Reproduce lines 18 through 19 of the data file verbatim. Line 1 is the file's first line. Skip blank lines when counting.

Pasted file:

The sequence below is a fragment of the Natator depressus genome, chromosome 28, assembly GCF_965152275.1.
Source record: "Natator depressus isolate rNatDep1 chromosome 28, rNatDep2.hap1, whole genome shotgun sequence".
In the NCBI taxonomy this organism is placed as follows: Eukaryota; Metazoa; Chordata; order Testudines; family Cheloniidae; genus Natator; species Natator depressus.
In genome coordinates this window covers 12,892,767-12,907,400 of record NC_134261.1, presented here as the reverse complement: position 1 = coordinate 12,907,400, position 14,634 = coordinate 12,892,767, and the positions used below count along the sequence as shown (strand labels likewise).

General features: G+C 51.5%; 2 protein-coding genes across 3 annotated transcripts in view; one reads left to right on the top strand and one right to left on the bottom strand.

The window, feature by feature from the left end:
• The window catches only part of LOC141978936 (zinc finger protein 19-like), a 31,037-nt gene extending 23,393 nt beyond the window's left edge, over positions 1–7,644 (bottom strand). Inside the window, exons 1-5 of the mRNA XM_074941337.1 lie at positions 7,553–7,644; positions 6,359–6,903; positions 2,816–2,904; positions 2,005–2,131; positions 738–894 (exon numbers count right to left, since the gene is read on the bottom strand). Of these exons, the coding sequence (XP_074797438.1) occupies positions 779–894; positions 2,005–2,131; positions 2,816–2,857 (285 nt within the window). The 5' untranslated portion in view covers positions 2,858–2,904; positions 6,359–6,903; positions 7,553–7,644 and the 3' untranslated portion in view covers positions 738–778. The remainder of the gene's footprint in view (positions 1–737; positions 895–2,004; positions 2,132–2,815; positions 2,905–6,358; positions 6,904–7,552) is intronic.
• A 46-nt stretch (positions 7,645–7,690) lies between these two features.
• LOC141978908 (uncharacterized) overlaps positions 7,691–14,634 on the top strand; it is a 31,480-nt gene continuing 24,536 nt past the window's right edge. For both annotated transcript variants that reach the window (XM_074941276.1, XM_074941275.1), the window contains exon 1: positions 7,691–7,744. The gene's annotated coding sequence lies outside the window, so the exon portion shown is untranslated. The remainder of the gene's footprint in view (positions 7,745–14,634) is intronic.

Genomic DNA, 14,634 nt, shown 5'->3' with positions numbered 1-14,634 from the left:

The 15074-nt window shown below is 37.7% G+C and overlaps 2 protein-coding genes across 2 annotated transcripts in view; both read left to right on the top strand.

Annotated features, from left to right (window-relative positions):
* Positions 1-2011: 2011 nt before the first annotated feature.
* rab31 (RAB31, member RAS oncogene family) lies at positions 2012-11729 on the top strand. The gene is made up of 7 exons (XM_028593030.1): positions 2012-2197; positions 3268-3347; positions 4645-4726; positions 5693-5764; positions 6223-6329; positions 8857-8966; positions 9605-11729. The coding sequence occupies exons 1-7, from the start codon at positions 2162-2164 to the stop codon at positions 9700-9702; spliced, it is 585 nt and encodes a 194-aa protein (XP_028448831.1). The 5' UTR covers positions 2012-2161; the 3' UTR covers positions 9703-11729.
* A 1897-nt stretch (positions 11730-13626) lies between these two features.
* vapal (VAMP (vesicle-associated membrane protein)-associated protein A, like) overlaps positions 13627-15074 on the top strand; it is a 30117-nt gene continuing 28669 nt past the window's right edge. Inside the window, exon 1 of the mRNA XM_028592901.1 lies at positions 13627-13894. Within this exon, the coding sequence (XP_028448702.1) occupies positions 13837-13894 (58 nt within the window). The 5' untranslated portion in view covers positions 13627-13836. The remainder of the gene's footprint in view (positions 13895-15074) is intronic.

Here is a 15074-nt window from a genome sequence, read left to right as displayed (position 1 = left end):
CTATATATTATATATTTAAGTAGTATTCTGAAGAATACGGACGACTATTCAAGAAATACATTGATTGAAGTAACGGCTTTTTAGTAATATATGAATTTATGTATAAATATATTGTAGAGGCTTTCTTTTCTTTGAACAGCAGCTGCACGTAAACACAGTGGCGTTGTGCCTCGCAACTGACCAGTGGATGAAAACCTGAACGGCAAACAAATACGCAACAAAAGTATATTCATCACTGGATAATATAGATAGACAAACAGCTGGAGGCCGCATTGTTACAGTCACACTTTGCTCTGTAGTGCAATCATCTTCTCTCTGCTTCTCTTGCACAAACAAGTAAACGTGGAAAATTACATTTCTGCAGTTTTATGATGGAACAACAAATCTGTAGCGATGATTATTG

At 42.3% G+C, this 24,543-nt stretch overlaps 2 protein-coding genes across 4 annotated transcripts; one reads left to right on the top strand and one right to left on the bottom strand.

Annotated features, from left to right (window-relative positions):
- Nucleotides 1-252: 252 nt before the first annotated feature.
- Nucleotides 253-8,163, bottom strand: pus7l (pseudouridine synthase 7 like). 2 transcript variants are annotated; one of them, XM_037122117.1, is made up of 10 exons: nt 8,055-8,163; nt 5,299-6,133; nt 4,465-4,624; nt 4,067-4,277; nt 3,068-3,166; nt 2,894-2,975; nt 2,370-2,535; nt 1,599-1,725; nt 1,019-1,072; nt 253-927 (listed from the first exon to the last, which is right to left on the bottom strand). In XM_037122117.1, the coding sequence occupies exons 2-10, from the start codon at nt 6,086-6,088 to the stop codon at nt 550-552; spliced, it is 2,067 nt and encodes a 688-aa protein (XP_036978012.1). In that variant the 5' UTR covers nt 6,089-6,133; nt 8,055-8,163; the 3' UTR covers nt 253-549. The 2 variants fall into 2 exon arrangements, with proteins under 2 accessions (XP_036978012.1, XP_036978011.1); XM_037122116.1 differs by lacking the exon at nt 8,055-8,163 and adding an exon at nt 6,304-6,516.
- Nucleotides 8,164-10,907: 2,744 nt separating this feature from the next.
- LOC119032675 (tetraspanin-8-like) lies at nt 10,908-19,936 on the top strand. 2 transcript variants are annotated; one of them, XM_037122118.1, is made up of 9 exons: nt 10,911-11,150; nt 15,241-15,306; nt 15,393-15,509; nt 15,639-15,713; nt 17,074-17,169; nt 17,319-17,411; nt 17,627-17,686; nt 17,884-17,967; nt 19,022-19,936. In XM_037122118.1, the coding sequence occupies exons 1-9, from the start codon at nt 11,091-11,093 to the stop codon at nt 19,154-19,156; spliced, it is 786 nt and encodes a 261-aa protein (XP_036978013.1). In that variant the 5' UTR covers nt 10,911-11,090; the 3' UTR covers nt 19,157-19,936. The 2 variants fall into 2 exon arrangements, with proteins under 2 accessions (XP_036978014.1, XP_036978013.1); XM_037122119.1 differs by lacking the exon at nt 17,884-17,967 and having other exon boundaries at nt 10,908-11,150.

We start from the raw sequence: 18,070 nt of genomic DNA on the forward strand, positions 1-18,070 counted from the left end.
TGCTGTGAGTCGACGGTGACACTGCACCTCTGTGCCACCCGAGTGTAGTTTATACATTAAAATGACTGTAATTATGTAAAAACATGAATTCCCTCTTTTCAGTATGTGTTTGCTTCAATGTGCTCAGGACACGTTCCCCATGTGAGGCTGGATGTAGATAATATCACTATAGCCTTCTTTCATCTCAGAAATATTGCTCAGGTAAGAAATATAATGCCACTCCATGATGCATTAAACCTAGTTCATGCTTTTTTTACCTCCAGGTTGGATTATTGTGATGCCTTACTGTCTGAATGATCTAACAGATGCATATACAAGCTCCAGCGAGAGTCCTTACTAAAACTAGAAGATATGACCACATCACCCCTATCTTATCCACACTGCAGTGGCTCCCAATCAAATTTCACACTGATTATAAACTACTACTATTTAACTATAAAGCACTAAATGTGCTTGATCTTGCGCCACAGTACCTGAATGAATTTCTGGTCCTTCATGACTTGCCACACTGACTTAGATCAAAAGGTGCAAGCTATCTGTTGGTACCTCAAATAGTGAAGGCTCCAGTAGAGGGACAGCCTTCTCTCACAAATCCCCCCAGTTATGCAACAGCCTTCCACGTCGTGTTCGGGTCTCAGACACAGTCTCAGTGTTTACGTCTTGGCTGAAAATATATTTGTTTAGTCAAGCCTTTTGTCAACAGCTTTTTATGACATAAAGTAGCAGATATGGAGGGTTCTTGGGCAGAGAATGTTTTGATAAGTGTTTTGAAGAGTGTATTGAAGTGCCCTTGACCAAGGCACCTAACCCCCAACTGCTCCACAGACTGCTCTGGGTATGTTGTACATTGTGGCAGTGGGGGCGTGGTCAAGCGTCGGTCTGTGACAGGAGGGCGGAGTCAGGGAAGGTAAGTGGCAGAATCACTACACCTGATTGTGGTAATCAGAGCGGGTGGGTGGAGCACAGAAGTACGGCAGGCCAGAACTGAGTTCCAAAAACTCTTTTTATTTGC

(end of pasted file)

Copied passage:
CTATATATTATATATTTAAGTAGTATTCTGAAGAATACGGACGACTATTCAAGAAATACATTGATTGAAGTAACGGCTTTTTAGTAATATATGAATTTATGTATAAATATATTGTAGAGGCTTTCTTTTCTTTGAACAGCAGCTGCACGTAAACACAGTGGCGTTGTGCCTCGCAACTGACCAGTGGATGAAAACCTGAACGGCAAACAAATACGCAACAAAAGTATATTCATCACTGGATAATATAGATAGACAAACAGCTGGAGGCCGCATTGTTACAGTCACACTTTGCTCTGTAGTGCAATCATCTTCTCTCTGCTTCTCTTGCACAAACAAGTAAACGTGGAAAATTACATTTCTGCAGTTTTATGATGGAACAACAAATCTGTAGCGATGATTATTG

At 42.3% G+C, this 24,543-nt stretch overlaps 2 protein-coding genes across 4 annotated transcripts; one reads left to right on the top strand and one right to left on the bottom strand.